General Question

f4a's avatar

What kind and brand do you use to paint in your oil paintings?

Asked by f4a (601points) June 8th, 2009

to professional painters, artists, or enthusiasts, what brand of paint do you use in your oil paintings? what makes it better compare to other paint brands?
i don’t know how much oil paint usually cost and what are good oil paint that should be used.

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2 Answers

The_Compassionate_Heretic's avatar

Windsor/Newton is what I like to use.
Always check out the amount of pigment in the paint you use. That’s the general measure of the quality of oil paint.

Many people spend a lot of money on series 3 and series 4 paint when series 1 or 2 will do.

If you are just getting started in painting, be proud of what you do, but don’t fall into the trap of thinking that the more money you spend, the higher quality your work will be.

If you live near a university, check their bookstore close to finals time. If they sell art supplies at the bookstore, they are usually trying to liquidate their stock at the end of the semester and you can get some great deals.

Dog's avatar

Welcome to Fluther fish4answers.

@The_Compassionate_Heretic has given very good advice here.

I just want to add that aside of pigment load in the paint you want to know the difference between pure pigments and hues.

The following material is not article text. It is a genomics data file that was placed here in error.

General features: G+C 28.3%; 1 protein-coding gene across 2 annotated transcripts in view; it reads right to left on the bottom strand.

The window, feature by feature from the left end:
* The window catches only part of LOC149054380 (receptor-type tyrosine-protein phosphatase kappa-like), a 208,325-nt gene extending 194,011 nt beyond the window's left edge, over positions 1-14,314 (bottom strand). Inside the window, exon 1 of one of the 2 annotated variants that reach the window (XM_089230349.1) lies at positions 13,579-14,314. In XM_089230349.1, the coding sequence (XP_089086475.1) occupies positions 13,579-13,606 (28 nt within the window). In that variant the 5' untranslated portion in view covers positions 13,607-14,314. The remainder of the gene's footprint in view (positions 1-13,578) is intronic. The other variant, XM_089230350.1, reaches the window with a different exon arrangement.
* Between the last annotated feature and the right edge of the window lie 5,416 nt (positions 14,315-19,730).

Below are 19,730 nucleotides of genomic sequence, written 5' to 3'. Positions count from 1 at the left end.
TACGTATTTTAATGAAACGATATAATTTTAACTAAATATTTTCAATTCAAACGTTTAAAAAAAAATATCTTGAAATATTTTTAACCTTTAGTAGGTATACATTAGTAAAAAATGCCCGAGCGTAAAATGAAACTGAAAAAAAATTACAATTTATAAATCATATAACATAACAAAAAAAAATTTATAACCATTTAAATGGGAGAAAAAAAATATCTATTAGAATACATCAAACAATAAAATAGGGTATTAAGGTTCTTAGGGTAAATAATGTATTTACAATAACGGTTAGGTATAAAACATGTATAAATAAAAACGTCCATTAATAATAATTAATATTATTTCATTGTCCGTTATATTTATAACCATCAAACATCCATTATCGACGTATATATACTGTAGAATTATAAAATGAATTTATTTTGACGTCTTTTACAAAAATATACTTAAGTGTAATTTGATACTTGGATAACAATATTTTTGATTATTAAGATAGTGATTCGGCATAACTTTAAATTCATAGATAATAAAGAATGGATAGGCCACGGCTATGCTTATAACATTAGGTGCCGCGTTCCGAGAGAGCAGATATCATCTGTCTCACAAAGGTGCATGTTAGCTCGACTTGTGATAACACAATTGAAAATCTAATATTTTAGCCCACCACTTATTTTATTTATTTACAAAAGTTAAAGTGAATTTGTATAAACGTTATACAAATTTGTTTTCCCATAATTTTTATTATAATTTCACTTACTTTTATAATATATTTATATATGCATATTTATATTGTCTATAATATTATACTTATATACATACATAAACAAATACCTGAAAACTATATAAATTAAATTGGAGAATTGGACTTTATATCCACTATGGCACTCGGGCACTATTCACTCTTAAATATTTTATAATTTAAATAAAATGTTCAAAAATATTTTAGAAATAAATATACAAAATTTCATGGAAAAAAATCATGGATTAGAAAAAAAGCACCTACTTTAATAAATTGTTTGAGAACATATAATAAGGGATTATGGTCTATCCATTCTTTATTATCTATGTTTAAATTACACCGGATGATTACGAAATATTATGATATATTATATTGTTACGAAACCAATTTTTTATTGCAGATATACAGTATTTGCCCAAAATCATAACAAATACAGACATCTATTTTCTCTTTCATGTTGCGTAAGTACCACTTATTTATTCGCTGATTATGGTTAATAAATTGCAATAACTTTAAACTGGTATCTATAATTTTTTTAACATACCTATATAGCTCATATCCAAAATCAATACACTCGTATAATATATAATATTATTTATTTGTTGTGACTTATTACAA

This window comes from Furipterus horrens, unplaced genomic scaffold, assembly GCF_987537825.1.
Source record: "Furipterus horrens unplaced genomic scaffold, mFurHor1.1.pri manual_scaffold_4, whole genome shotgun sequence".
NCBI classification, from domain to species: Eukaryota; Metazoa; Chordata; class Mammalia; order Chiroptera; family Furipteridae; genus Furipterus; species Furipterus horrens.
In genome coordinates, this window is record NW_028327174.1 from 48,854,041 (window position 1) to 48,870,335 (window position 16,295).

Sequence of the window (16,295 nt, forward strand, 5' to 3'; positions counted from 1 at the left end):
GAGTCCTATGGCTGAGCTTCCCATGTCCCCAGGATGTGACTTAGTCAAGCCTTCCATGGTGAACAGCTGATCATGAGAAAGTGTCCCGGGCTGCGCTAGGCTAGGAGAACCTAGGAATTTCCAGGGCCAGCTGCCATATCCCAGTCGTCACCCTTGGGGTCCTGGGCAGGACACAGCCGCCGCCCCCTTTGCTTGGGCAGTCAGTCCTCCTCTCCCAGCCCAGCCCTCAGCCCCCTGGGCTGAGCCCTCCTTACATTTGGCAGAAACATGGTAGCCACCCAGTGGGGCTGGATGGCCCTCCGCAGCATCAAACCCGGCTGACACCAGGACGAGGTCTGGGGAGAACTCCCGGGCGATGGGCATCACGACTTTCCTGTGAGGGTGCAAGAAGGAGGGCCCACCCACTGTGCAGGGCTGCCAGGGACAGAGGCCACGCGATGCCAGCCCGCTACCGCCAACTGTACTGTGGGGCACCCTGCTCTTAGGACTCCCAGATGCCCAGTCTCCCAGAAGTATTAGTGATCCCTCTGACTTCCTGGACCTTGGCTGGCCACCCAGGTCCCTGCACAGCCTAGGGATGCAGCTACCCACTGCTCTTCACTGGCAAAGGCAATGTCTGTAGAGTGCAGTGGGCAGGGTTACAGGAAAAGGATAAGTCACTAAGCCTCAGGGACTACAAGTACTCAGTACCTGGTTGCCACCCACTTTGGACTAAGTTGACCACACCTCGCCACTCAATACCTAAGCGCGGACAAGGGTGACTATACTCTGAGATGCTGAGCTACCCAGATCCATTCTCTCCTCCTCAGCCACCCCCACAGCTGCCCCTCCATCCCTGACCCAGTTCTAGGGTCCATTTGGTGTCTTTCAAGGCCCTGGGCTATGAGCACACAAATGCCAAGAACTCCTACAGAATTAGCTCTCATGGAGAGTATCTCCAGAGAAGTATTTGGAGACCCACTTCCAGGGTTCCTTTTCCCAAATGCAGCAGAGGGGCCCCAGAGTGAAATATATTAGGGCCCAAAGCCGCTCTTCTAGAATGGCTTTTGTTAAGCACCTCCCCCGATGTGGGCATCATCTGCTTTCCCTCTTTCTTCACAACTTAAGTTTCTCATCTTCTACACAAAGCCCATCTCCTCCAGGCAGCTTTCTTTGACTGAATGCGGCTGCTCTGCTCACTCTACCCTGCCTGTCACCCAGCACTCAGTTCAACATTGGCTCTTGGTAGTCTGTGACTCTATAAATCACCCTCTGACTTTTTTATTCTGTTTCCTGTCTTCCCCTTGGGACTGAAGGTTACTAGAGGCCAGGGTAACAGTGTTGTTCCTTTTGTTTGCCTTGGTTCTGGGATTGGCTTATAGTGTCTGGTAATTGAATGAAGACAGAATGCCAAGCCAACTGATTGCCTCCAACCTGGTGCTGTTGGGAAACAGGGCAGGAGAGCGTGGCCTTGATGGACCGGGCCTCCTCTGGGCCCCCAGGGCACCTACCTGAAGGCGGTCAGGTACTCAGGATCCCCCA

Pure pigments are often more expensive. Hues are colors that appear in color to be the pure pigment but are in fact created substituting some ingredients.

To make it more clear:
Manufacturers of pigments use the word hue e.g. ‘Cadmium Yellow (hue)’ to indicate that the original pigmentation ingredient, sometimes toxic or expensive, has been replaced by safer (or cheaper) alternatives whilst retaining the hue of the original.

So why should you care if they look the same coming out of the tube?
As a student it is not as important but as you advance in your art the pure pigments (those without the word “Hue” on the label) are the most stable for mixing. Because Hues themselves are a mixture they often will not be as predictable or give as satisfactory a result when mixed to make other colors.

For example- I have a cobalt blue hue and a cobalt blue.
To mix both with the same amount of Cadmium yellow light produces two entirely different colors, the hue producing a grayer green than the pure pigment.

This is not to say hues are not good- they are good if you take into consideration that different brands will also yield different colors when mixed.

Most professional artists I know have several brands they use. As I look into my pochade box I have a few M. Graham (interesting company- family run with reasonable prices and nice pigment load) Utrecht, Rembrandt and Blue Ridge Oil Paint (they have hand milled historic pigments I cannot find elsewhere)

However I have used Winsor/Newton and Gamblin which are good.

This is just for your information of course. As you progress as a painter you will find the brands you prefer by trial and error.

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